Battery Operated Eraser for BIG Mistakes

Staedtler Battery Operated Eraser Package

The Staedtler Battery Operated Eraser

Sometimes when I see something in the office supplies section of a website or store, I can’t really think of a real “office” setting where it would be used, and thats the case for this Staedtler Battery Operated Eraser that I came across and couldn’t resist buying to try out.  This is probably more suited for an artist or possibly an engineer or avid cross-word puzzler, but lets take a look at it anyway.

Holding on to the Staedtler Battery Operated Eraser

Holding on to the Staedtler Battery Operated Eraser

This battery operated eraser is fairly light weight and fits comfortably and easily into your hand.  As you can see from the package above, it comes with 11 extra “latex free” erasers in addition to the one pre-loaded one.  You can also pick up a pack of 30 Staedtler replacement erasers once you burn through the set originally provided.  On the side, right next to the tip of the index finger pictured above, there is a button that activates the eraser.  The tip of the eraser rotates in a smooth circular motion, but only while you press on the button, as it does not lock in a permanent ‘on’ position.  The two (not included) AAA batteries are also small enough to keep this light weight and comfortable to use.

Staedtler Battery Operated Eraser Components

Staedtler Battery Operated Eraser Components

Replacing the eraser is fairly simple, you just grab the edge of the metal clamp that is already sticking out from the end of the eraser body and pull, it slides out very easily.  Once you have it out, you can either adjust the current eraser to make it longer or shorter, or completely replace it with a new one if it is now too short.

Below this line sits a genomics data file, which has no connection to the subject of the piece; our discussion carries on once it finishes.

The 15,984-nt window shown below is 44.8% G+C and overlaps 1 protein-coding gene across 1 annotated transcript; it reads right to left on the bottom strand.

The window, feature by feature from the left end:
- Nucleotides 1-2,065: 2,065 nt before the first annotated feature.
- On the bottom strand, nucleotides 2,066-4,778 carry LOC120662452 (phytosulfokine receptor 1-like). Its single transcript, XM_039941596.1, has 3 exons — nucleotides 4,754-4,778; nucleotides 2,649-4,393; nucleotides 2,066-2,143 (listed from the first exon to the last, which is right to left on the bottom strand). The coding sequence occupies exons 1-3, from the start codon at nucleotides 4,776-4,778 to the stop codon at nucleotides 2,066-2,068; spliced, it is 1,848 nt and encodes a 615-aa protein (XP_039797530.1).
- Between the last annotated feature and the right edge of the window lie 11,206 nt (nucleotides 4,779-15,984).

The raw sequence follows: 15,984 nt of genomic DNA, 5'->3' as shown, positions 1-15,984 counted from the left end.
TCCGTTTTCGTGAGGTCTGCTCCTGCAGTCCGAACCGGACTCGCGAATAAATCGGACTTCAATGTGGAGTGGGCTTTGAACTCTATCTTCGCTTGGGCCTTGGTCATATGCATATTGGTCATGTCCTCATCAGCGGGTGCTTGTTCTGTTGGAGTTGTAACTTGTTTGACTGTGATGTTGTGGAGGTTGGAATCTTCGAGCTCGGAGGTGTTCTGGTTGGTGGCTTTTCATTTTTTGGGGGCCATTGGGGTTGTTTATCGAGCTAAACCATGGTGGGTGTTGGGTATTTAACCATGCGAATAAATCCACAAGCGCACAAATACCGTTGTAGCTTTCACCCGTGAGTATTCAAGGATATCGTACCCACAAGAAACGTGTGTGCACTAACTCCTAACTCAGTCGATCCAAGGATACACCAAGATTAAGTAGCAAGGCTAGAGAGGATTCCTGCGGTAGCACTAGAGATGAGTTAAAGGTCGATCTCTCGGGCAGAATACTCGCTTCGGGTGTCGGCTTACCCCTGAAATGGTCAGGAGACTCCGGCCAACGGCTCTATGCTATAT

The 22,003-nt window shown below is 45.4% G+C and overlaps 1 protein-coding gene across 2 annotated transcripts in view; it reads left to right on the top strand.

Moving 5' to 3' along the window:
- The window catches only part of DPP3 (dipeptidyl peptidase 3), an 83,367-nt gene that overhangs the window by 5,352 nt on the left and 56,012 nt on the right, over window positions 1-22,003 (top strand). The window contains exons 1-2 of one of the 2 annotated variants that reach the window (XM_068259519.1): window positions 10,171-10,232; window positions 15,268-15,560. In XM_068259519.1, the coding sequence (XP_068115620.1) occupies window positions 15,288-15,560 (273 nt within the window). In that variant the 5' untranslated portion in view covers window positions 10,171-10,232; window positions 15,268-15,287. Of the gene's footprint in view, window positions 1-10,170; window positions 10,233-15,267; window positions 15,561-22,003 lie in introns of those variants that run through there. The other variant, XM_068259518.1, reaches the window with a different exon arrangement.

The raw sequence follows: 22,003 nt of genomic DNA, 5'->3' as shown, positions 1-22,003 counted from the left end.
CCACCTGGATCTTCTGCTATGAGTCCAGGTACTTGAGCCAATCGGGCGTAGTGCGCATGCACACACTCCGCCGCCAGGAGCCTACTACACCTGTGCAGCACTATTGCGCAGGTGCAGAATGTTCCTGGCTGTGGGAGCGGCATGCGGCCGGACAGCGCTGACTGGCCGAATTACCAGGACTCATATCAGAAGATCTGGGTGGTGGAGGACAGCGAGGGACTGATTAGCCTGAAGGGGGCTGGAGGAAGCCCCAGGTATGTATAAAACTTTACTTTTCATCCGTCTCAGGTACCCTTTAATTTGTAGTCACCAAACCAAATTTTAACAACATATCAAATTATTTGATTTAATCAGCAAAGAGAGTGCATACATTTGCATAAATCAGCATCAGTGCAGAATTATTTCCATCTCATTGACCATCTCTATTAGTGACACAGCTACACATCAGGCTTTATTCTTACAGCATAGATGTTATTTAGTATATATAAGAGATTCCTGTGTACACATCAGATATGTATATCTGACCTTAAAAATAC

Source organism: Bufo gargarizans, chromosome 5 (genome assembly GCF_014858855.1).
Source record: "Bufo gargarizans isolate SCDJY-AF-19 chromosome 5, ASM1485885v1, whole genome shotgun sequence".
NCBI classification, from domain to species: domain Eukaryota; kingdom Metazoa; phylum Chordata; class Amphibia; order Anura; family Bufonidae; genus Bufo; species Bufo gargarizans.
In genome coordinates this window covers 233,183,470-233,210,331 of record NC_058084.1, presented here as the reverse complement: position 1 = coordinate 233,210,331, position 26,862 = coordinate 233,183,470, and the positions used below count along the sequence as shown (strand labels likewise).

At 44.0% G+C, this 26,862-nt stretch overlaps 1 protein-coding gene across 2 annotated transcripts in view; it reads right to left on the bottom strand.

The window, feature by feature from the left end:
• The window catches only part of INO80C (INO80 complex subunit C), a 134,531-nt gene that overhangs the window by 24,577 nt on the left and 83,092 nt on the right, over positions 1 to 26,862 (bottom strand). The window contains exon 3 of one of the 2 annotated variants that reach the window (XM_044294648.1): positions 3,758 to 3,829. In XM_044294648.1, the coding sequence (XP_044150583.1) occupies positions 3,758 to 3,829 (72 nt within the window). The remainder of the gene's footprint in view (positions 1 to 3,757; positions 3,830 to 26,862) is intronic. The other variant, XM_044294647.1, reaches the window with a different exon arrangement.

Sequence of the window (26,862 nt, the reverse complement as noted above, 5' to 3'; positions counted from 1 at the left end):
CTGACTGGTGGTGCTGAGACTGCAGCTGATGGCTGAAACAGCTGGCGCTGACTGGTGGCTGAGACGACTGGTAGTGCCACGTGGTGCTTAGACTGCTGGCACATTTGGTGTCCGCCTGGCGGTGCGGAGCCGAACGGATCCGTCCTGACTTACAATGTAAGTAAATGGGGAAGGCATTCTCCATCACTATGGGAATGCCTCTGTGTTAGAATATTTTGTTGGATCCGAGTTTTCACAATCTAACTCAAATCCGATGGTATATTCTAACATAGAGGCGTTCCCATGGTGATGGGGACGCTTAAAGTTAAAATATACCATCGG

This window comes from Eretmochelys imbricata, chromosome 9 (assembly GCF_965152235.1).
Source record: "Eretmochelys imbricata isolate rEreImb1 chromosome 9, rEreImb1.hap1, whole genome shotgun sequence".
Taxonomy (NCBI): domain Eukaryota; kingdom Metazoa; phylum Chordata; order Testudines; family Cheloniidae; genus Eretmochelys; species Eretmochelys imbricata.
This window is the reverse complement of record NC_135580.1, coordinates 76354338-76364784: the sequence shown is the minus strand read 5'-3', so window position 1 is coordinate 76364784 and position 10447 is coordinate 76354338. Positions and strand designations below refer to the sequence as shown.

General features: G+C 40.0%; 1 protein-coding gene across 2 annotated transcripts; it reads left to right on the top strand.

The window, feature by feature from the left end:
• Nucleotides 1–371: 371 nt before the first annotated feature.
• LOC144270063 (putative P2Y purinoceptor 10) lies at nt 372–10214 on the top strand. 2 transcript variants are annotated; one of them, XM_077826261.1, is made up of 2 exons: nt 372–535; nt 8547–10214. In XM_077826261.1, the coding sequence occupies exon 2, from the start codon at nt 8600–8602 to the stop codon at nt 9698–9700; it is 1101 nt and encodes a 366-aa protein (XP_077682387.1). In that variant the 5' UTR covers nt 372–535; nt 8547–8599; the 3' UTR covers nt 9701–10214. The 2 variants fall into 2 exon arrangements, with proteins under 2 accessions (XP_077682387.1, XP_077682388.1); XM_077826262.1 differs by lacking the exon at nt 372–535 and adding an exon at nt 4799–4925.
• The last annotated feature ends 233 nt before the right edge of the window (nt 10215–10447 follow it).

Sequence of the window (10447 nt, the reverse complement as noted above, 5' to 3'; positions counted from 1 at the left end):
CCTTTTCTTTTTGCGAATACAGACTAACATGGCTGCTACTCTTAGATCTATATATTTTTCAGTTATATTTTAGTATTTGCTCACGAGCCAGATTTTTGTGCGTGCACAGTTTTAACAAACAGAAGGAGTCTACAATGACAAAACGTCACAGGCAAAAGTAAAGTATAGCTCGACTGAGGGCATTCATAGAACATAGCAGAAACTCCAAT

Staedtler Eraser Lengths

Staedtler Eraser Lengths

One thing that I found a little funny was the lack of quality control in the length of the extra erasers provided.  The dotted line in the photo above represents the shortest eraser, and the solid black lines to the right represent the ends of each individual eraser.  Now I’m not going to complain over what s probably about 1/2″ of total eraser length, but I just find it a bit odd that a company would be so inconsistent with this.  For me, the consumer buying a few of these occasionally, its only a few pennies, but for someone mass-producing a product like this, I’d think that the cost of some longer erasers could end up impacting the overall financial success of the product.  Anyway, on to the actual product performance, which I was quite impressed with.

Video of the Battery Operated Eraser in Action

The video above shows the battery operated eraser in action, very easily erasing what I made sure was a heavy and solid patch of .3mm B lead.  The eraser wipes the entire swatch of lead clean in a matter of seconds, with significantly less effort than if I had used a regular eraser.

Eraser Sample

Eraser Sample from Video

The next photo is a close up of the dark patch of lead that was erased in the preceding video.  There is also a sample that shows the eraser cutting through a box of progressively darkening lead so you can click on that to get a better view of exactly how well the eraser removed the lead.

For the most part I think this Staedtler battery operated eraser does an excellent job of quickly and easily erasing lead without ruining paper.  I do however think its probably a bit of overkill for most people.  As I said in the introduction, this is probably best for artists, crossword puzzlers, and maybe architects or engineers.  I guess it would be good for standardized test takers too, but I’m not up on all the rules of what is allowed for certain tests, so you may not be able to take this in with you.  Oh, and one last thing…because sometimes I’m more like a 4 year old child rather than a grown adult, I found it pretty funny that when you leave too much of the eraser hanging out, this is what happens: